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Programs : Brochure

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  • Locations: Zagreb, Croatia
  • Program Terms: Summer
  • Host Institution Website: Click to visit
  • Restrictions: LMU applicants only
  • Program Costs: Summer
  • This program is currently not accepting applications.
Dates / Deadlines:
Dates / Deadlines:
Term Year App Deadline Decision Date Start/Arrival Date End/Departure Date
Summer 2018 02/10/2018
Rolling Admission 06/14/2018 07/19/2018

** Indicates rolling admission application process. Applicants will be immediately notified of acceptance into this program and be able to complete post-decision materials prior to the term's application deadline.

Indicates that deadline has passed
Fact Sheet:
Application Fee: $100 Class Standing: Sophomore, Junior, Senior
Credit Type: LMU Credit & Grades Credits: 8 Semester Hours
Study Abroad 101 Info Session Required: Yes Study Abroad Advisor: Jenny Visapattana
Areas of Study: Philosophy LMU Core Courses Available: Flags: Engaged Learning (LENL), Flags: Oral Skills (LORS), Flags: Writing (LWRT), Integrations: Faith and Reason (IFTR), Integrations: Interdisciplinary Connections (IINC)
Program Description:
Croatia Banner

This program will examine the dynamics of conflict and the challenges involved in bringing about reconciliation among groups divided by distrust and enmity. We will study these themes in one of Europe’s oldest conflict zones—at the crossroads between the political and religious systems of the east and west (Islam and Christianity, Ottoman and European Monarchies, Communism and Capitalism)—where local conflicts reflect and engender conflicts among world powers. Studying course themes in Croatia and surrounding countries and meeting and conversing with war survivors, and political, religious, and intellectual figures, will allow these issues to become palpable and urgent to students. This, in turn, will allow students to examine tendencies to exclusion and violence in their own lives, and to develop hospitable practices and attitudes that lead to peace.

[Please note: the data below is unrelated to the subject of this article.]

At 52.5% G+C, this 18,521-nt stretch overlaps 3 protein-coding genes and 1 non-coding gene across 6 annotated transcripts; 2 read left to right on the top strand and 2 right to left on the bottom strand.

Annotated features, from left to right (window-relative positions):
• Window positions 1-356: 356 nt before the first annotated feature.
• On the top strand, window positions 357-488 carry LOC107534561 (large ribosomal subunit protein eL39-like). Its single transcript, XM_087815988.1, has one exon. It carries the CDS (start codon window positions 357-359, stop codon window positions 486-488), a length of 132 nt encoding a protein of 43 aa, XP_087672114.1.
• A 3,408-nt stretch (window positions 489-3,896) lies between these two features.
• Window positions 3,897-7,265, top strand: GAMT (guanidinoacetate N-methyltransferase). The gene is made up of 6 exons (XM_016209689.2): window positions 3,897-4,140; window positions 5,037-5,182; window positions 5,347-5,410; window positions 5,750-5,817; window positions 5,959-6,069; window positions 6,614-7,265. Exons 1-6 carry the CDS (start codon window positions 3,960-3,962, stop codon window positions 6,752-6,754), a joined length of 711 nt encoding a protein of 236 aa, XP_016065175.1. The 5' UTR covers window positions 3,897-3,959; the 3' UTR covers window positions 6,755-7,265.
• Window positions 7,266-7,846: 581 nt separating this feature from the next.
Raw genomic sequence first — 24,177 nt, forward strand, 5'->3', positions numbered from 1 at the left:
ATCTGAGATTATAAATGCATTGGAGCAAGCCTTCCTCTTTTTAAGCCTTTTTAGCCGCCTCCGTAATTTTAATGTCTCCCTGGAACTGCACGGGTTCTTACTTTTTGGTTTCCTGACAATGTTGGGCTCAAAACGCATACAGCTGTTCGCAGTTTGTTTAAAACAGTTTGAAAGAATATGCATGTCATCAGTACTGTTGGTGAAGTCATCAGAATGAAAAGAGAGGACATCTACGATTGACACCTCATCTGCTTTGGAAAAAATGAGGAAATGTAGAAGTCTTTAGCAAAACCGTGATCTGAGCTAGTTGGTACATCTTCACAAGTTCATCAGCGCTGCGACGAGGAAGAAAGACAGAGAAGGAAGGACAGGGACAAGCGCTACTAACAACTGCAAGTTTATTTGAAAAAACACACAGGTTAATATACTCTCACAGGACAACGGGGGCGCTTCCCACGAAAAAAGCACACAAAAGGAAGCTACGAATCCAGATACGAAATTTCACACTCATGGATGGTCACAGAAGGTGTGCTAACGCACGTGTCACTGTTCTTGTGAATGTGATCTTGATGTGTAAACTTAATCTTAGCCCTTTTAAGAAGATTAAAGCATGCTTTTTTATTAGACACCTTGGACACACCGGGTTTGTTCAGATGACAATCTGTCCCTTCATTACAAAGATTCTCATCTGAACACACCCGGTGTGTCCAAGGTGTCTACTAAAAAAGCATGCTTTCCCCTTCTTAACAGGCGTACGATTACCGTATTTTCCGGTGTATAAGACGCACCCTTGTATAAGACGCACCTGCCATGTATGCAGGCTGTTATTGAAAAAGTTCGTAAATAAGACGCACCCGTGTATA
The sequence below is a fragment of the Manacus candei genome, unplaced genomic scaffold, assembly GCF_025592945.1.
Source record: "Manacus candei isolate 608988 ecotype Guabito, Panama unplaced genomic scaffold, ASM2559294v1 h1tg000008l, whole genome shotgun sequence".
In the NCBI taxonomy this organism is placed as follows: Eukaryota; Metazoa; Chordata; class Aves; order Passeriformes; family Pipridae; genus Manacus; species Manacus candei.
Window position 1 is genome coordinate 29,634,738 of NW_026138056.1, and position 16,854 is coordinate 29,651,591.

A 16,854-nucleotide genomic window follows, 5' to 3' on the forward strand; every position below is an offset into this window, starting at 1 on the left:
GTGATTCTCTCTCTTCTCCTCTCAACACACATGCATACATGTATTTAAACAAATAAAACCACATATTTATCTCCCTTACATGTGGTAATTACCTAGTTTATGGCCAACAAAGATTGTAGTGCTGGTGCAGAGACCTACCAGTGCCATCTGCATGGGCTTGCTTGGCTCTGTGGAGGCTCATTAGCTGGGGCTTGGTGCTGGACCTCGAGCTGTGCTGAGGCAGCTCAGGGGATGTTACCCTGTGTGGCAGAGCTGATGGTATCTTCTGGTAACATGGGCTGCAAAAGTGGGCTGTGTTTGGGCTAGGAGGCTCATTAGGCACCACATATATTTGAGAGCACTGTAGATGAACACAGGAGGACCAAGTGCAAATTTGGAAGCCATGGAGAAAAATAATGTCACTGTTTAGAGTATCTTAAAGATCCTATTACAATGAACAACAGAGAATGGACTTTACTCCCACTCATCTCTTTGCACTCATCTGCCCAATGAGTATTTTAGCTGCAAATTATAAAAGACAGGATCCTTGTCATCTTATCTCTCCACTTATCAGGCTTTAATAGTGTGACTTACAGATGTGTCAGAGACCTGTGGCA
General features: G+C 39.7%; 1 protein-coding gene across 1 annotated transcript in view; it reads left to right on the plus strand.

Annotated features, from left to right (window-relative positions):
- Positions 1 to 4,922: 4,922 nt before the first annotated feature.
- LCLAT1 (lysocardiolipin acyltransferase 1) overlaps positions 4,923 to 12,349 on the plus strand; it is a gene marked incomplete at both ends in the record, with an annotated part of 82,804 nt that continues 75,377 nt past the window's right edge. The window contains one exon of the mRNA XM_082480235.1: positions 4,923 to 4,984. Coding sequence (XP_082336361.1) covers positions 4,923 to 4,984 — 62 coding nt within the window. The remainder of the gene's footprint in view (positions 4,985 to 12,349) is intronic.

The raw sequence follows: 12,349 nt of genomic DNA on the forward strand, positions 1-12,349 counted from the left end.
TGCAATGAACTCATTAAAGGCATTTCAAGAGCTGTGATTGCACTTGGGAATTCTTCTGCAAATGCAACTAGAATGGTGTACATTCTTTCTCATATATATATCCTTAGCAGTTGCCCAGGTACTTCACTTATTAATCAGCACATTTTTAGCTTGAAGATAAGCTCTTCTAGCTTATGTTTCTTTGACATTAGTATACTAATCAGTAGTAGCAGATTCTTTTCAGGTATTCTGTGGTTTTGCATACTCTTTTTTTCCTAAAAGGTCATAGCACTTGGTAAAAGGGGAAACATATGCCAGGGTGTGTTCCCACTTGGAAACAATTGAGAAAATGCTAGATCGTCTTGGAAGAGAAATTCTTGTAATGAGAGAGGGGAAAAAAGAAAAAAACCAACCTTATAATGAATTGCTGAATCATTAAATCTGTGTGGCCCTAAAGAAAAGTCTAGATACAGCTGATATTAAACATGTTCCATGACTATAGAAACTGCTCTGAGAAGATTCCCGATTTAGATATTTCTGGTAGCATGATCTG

Croatia Zagreb
Zagreb, the capital of Croatia, has a vibrant and inviting intellectual and artistic culture, with many seasonal festivals, theaters, music clubs, museums and libraries. It is a city in which walking, biking or taking a tram is a preferred form of transportation, the open market is a preferred way of shopping, and sitting in the outdoor cafes is a favorite pastime. Students have found that Zagreb is a city in which one quickly feels at home.

Founded in 1094, Zagreb has a long history at the margins of Europe. Its architecture betrays its past as a Central European city under the rule of the Habsburgs. Its buildings show all the trends of 18th, 19th, and 20th-century European architecture—with its Neo-Gothic cathedral, its Neo-Baroque National theatre and a string of parks and promenades laced with cafes.

Sarajevo is the capital of Bosnia and Herzegovina and an ancient regional center. Its Ottoman past is apparent in the charming Turkish Market (Bascarsija) and predominant Moslem population. Sarajevo has a rich history and until recently was known in the region for its diversity of ethnicities and religions. Although it was under siege for four years (between ’92 and ’96), Sarajevo is a welcoming city known for its warmth and hospitality. 

Croatia Vis
Vis is an island off of the coast of Croatia, in the Adriatic Sea. With a crystal sea, beautiful beaches, and ancient stone villages, it serves as an ideal location for studying, reflecting, and enjoying the Mediterranean.